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How do you cover powerful people who lie? - Recommendations for journalists

30.01.2017, 12:48

Reuters Institute for the Study of Journalism develops recommendations on how journalists write about Trump and his administration in general and about the people in power who lie, Media Sapiens reports.

The initiators were the director of research Rasmus Kleis Nielsen, former chief editor of the Guardian and the RISG committee chairman Alan Rusbridger and RISJ employee Heidi T. Skjeseth.

The document "Alternative Facts: how do you cover powerful people who lie" is available for viewing and editing  by all who willing. Now, it has 10 units: general vision of the problem, examples in the US, how can journalists deal with "powerful liars", examples of how journalists from other countries cope with a problem, what does this mean in the future for the public and politicians and a list of materials for further study of the problem.

This important challenge has been brought into sharp relief by the 2016 US Election campaign, President Trump, and by his advisor Kellyanne Conway’s notion of “alternative facts” as well as White House Press Secretary and Communications Director Sean Spicer’s statement “sometimes we can disagree with the facts”, - the document states.

Reuters implied decimal statement that is knowingly false, "lies or “alternative facts” are not a matter of opinion or perspective, but of demonstrably false statements."
 
Here are some recent examples from the US, they are focused on the incoming administration: Donald Trump has repeatedly denied that he ever made statements clearly and demonstrably on the public record, including denying Tweets about Alicia Machado, denying that he mocked a disabled reporter, denied that he questioned the authenticity of Barack Obama’s birth certificate.

"These issues are part of the hustle and bustle of a healthy, combative democratic society, marketplace of ideas, and public life. The question is whether people in power lying in a serial and systematic fashion is qualitatively different." - the document says. "The Trump administration is hardly the first to spin results. But judging by their track record so far, their attempts to openly contradict numbers and facts goes far beyond what we have seen, at least in the US."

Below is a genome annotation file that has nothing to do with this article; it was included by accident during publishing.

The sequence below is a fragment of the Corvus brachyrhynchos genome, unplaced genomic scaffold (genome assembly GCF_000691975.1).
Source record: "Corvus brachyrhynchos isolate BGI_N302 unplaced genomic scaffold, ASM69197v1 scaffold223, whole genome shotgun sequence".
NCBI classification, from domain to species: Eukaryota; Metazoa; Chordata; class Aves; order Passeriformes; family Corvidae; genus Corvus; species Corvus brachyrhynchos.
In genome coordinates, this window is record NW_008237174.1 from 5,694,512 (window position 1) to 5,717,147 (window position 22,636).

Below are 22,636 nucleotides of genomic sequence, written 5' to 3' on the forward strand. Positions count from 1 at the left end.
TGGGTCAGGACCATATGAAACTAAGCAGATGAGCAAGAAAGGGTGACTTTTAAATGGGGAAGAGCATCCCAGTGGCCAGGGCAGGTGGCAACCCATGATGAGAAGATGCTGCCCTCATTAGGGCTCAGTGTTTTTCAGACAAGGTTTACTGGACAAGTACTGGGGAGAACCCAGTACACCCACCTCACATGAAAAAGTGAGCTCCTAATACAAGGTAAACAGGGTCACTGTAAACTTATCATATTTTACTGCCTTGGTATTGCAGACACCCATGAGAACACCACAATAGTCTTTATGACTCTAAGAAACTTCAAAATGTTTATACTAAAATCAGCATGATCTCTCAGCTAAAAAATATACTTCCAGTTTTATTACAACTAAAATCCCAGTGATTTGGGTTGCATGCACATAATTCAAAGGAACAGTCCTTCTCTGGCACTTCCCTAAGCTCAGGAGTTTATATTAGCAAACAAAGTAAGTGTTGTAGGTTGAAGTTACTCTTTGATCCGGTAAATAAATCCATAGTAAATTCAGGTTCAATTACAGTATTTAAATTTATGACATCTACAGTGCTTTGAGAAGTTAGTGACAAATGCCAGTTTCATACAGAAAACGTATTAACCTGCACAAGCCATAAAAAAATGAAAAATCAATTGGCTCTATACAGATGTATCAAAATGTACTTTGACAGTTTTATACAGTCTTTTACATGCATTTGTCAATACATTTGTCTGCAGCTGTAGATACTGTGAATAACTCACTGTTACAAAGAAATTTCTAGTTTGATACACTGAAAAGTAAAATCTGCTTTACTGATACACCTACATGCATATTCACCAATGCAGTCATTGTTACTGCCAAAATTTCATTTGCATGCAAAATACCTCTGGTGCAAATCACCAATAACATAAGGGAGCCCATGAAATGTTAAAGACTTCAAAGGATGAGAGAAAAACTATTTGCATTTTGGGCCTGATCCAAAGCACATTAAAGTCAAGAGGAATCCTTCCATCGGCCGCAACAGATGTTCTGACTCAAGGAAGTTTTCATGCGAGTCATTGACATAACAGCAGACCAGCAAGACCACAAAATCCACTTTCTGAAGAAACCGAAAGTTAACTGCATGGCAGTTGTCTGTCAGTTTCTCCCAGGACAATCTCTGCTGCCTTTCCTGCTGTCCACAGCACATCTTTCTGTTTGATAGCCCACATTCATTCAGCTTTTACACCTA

Experts from the Reuters Institute suggest:

  • Don’t obsess over tweets and inflammatory remarks, they can serve as a distraction.
  • Focus on what people do, not what they say. Don’t get distracted by Twitter. Follow the money and actual, substantial, binding decisions made.

  • If people trust politicians more than reporters, you have to ask yourself why and how you might overcome that distrust.

  • Access journalism is a dangerous thing and will be used against you. Political journalism needs to “switch to an “outside in” (rather than inside out) pattern” and argued news organizations should “send interns to the daily briefing when it becomes a newsless mess [and] move the experienced people to the rim.”

  • Journalists need to collaborate across outlets to hold power to account, for example by repeating questions asked by others but ignored at press conferences

  • Journalists need to avoid going with the pack, tempted by easy headlines and tons of clicks: “the press may be tempted toward — and richly rewarded for — a kind of hysterical oppositionalism, a mirroring of Trump’s own tabloid style and disregard for truth.”

Experts, also, are questioning whether journalism enough to counter the lies when the most powerful people are using lies to their advantage? "We might need to engage the public in a more efficient way to be able to call out the lies and to find ways to deal with them." - experts say.

 

 

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